These measures may end up temporarily staving off disaster for the housing market. Otherwise, if unemployment spikes and homeowners default en masse, it would lead to a massive increase in available housing, reminiscent of the financial crisis of 2008.

In addition to the additional funding in the stimulus package, the Department of Housing and Urban Development (HUD) announced last it will encourage local public housing authorities (PHAs) to suspend evictions on public housing residents.

The moratorium on evictions of public housing residents, the majority of whom are elderly and/or disabled, would apply to more than a million households if every public housing authority adopted a moratorium. HUD does not have the legal authority to force PHAs to suspend evictions, but many of the largest ones have already done so, including New York, Boston, and Los Angeles. It is likely many others will follow.

The moratorium does not apply to housing voucher holders. HUD Secretary Ben Carson told the Los Angeles Times that an eviction moratorium for FHA-backed multifamily housing could be coming, but housing voucher recipients may need Congressional action. The stimulus deal provides $1.25 billion in additional funding for housing vouchers and $5 billion in Community Development Block Grants, which are dispersed to local jurisdictions to use at local government’s discretion on a wide variety of community development projects. Rental assistance to those experience economic hardship is among the possible uses.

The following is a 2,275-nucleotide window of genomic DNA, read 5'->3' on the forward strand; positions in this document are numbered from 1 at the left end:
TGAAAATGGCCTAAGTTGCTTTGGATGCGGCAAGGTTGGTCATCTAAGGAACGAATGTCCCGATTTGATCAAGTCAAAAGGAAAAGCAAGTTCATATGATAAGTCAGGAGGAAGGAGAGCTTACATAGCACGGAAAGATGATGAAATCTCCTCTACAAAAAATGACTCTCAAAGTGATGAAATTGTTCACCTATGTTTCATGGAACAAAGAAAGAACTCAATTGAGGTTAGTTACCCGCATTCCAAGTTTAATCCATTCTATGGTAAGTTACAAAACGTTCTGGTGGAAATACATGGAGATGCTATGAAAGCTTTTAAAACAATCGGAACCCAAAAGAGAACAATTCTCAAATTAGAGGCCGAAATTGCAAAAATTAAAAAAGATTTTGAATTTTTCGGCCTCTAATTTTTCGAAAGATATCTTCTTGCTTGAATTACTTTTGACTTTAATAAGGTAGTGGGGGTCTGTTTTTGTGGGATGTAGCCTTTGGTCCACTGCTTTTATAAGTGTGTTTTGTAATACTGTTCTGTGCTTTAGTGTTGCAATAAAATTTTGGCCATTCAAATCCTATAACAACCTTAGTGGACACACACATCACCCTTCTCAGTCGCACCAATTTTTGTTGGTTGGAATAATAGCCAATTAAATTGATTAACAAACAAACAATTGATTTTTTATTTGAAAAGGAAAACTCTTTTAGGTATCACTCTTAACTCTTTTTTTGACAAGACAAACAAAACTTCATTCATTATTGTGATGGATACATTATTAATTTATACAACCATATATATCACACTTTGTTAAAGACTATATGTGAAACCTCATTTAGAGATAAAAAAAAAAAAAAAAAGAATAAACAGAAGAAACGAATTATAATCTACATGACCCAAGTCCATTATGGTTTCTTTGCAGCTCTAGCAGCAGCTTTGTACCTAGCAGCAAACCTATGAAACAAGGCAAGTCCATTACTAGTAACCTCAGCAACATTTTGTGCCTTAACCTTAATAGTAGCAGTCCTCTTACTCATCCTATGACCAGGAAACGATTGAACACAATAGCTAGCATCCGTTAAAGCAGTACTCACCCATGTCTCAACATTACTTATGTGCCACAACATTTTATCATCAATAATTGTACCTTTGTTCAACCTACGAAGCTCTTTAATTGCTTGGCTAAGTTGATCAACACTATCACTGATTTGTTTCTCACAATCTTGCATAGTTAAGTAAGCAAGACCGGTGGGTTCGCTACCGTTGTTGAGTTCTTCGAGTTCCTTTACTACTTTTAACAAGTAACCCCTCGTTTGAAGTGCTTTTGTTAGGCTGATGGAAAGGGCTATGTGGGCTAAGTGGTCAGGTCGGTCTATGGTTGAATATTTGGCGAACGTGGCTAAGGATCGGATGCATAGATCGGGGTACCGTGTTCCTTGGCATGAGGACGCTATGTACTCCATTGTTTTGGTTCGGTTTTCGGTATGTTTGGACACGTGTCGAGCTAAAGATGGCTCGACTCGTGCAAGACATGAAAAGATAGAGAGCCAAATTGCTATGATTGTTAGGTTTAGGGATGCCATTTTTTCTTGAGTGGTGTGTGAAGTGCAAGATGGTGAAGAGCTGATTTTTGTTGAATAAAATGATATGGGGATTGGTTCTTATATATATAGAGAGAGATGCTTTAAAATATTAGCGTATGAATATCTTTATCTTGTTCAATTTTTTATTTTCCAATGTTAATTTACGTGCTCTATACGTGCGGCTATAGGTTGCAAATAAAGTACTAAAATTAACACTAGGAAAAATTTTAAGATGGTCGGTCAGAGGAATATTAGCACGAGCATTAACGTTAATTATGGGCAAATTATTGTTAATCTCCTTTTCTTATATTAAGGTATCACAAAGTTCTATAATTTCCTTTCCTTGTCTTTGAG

Public housing projects have been strained since the outbreak of the novel coronavirus. Because PHAs are receiving less in rent, many are having to use funds that would typically go toward repairs and maintenance for basic operations such as paying staff and basic bills. The $685 million will help alleviate public housing’s budget shortfall.

While these measures protect millions of Americans, renters in private-market housing remain vulnerable to eviction should they suffer financial hardship because of the novel coronavirus.

But cities across the country—particularly those with expensive housing—have independently announced moratoriums on evictions that range from two weeks to indefinitely. New York, Los Angeles, San Francisco, and Miami are among the cities that have issued eviction moratoriums.

The private sector is responding to the crisis as well. Bank of America announced Thursday that it is offering relief to consumers and small business owners experiencing hardship because of the coronavirus, which will include mortgage payment deferrals. It will be done on a case-by-case basis and will run month-to-month.

JPMorgan Chase and Wells Fargo say they are also working with borrowers who have been impacted by the economic fallout of the novel coronavirus to provide relief, according to NPR. The situation is incredibly fluid, so if you are struggling, it’s important to contact your mortgage servicer as soon as possible.